“Then I began attending seminary. I took up the challenge of putting scripture study first. Whereas most of the class would complete a week’s booklet in two hours on a Sunday afternoon, I had to arise at 6:00 A.M. and spend two hours on just one day’s work (four days to a booklet). I soon realized that on days beginning with seminary I did really well at school. On days minus seminary, the opposite happened.
“Dyslexia gradually disappeared. I passed seven O-level and two A-level exams. I failed the English language exam twice, but after completing a mission, I had another try and achieved that too. I now have a good job as a management consultant, involving plenty of reading and writing. I feel that without seminary, none of this would have happened.”
Determination and faith add yet another dimension to British seminary study—early-morning classes.
Five mornings a week, youth gather in a home, chilly chapel, or other meeting place, to dig into their scriptures before school and even before paper rounds. Some students face daunting obstacles. Like Philip Halford of Leicester, many live far away from where classes are held and public transport isn’t available. Philip was lucky. His brother had a milk round. Philip hopped on the milk float and rode part of the way.
Another class in Gillingham, Kent, has nine students. Two of these, Helen and Vicki Butcher, live on the Isle of Sheppey. At one stage they were arising at 4:00 A.M., walking one and a half miles to the local station, catching a train to the mainland, then walking another mile to Sister Isaac’s house for lessons. The return journey differed only a little. The walk from the station to school was two and a half miles.
Then an inspired bishop had the solution—telephone link teaching. With amplifiers attached to telephones in the teacher’s and Helen and Vicki’s homes, lessons went airbound.
“The first day was one big giggle,” said Helen. “I felt like someone in the Australian outback, but when we looked outside and saw snow settling on the ground, we were glad to be sitting in the warm house listening to the little box.”
Travelling in the early hours has its lighter moments. Amusing incidents have happened up and down the country. Suspicious policemen have stopped teenagers wandering down dark streets with heavy bags full of the standard works. One not-so-sleepy teenager from Leicester is Christopher Smith. “I always get up at 5:30 and jog before seminary. This particular morning I was finishing with my usual sprint, when a worried policeman stopped me. I had a hard time convincing him I wasn’t being chased by anyone as he hauled me off to the police station.”
“Seminary lessons are far better than school,” said 15-year-old Nicola Orrell of Rochdale, Lancashire. “I love the company, and we have a great teacher. Every morning as we arrive, eyes all bagged up, Sister Bereford is sitting ready in her corner, with a big smile on her face and a lively ‘good morning.’ We call her ‘Cheery Chris.’”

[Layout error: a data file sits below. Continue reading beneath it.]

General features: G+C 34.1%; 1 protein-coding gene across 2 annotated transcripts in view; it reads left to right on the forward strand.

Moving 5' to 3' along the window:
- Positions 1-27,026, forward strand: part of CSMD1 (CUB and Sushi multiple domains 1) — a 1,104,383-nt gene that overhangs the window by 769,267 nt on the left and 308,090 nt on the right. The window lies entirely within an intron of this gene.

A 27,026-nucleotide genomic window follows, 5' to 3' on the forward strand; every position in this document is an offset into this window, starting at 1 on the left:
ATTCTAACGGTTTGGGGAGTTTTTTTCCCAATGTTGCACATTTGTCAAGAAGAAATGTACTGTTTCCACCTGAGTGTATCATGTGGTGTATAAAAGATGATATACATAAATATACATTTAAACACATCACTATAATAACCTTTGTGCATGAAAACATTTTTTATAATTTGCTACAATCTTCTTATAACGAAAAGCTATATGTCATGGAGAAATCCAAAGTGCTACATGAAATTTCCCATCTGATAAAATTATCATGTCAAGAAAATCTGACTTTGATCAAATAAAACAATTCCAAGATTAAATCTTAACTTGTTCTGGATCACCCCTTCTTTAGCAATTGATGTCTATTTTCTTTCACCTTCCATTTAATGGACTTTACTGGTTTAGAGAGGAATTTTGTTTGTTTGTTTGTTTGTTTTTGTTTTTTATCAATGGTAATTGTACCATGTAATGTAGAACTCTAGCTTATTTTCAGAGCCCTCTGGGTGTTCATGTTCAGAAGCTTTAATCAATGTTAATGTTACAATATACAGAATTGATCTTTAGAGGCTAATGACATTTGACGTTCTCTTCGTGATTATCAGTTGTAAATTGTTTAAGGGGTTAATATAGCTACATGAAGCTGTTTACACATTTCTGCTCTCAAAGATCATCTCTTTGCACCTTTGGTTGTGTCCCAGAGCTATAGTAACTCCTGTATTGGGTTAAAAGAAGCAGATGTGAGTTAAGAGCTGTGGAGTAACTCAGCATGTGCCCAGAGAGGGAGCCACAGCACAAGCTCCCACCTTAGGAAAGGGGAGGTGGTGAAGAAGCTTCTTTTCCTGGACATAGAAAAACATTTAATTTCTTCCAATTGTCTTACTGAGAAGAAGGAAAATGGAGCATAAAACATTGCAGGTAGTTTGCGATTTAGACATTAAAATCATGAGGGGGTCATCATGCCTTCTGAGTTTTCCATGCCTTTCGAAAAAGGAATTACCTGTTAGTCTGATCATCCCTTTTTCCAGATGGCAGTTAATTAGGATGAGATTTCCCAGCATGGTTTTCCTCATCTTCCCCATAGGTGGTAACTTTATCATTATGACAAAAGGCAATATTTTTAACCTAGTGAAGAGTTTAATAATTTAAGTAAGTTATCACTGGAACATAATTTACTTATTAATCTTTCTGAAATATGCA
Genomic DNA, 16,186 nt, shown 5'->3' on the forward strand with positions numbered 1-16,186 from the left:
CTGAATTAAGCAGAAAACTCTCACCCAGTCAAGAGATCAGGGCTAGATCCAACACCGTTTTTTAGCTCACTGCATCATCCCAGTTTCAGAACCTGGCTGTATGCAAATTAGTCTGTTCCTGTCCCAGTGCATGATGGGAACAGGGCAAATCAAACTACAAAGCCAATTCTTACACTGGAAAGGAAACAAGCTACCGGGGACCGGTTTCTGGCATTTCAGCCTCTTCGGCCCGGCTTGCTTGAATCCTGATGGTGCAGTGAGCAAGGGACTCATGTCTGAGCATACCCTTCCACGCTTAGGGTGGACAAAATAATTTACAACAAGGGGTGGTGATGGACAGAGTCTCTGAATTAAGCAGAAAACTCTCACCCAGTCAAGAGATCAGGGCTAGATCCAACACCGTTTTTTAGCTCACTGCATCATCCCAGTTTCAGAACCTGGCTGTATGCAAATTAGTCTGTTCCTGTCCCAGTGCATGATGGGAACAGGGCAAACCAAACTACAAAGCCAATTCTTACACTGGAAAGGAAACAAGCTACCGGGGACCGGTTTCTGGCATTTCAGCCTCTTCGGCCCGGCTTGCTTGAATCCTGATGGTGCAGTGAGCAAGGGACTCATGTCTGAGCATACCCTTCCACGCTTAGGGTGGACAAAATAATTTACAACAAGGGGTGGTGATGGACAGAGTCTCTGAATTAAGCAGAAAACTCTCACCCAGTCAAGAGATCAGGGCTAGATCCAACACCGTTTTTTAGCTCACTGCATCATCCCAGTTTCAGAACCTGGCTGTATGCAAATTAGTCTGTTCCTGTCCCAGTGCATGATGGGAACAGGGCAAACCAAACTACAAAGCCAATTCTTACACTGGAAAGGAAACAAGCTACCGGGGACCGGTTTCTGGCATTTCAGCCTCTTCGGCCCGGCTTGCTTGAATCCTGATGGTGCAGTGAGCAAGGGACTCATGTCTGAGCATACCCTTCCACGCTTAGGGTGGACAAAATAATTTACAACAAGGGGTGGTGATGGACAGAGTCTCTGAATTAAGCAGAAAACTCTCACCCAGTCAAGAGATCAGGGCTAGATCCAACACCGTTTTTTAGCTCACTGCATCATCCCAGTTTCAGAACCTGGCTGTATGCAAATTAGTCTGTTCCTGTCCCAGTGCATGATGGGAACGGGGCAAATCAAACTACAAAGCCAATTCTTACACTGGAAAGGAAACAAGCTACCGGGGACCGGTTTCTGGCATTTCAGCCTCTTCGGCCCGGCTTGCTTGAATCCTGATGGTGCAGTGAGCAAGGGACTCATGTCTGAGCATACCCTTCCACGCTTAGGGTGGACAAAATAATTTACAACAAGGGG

Persistence and energy know no age barriers when it comes to dedicated teachers. Sister Elsie Rock from Mitcham Ward, London Wandsworth Stake, is nearly 70. She gets up at 4:30 A.M., climbs into her bishop’s car at 5:30, and journeys with him as he picks up students.
Down on the tip of England’s toe, 18-year-old Joanne Crocker of Helston Ward, tells of her teacher, Hugh Dunbar. “The day before one monthly meeting, his car wouldn’t go. He had the engine in pieces until 3:00 A.M. Then he snatched two hours of sleep and finished the job by 11:30 Saturday morning in time to begin picking up his class of seven by 12 noon. Then we drove 70 miles to the Plymouth stake centre. And this was only six months after open heart surgery.”
This spring, the stakes of Edinburgh, Glasgow, Dundee, Aberdeen, and Paisley got together at Inveralmond School for seminary scripture chase finals, followed by food and fun. There were rousing cheers as Glasgow won the shield amidst strong competition.
“I think seminary is the most worthwhile programme,” said 16-year-old Mark Stewart from East Kilbride Ward, Glasgow Stake. “Whenever I’m given a last-minute talk assignment, I just turn to my scriptures, find a Mastery passage, and using the cross-references, talk away.
“And I certainly enjoy big meetings,” he added. “They keep people strong in the Church. If you’re feeling down and come to one of these events, then you’re lifted up straight away. Also, we get to know friends from all over Scotland and can talk through our problems together. It’s really great.”
The seminary graduation certificate may seem like only a piece of parchment, but in the same way that paper is a product of living forests, with roots drinking deep from waters of the earth, so a graduation certificate represents 144 weeks of searching and pondering, drinking deep from the living waters of the gospel of Jesus Christ.
Twenty years have brought miracles into the lives of students in the United Kingdom and Ireland. Seminary has indeed become rooted and established.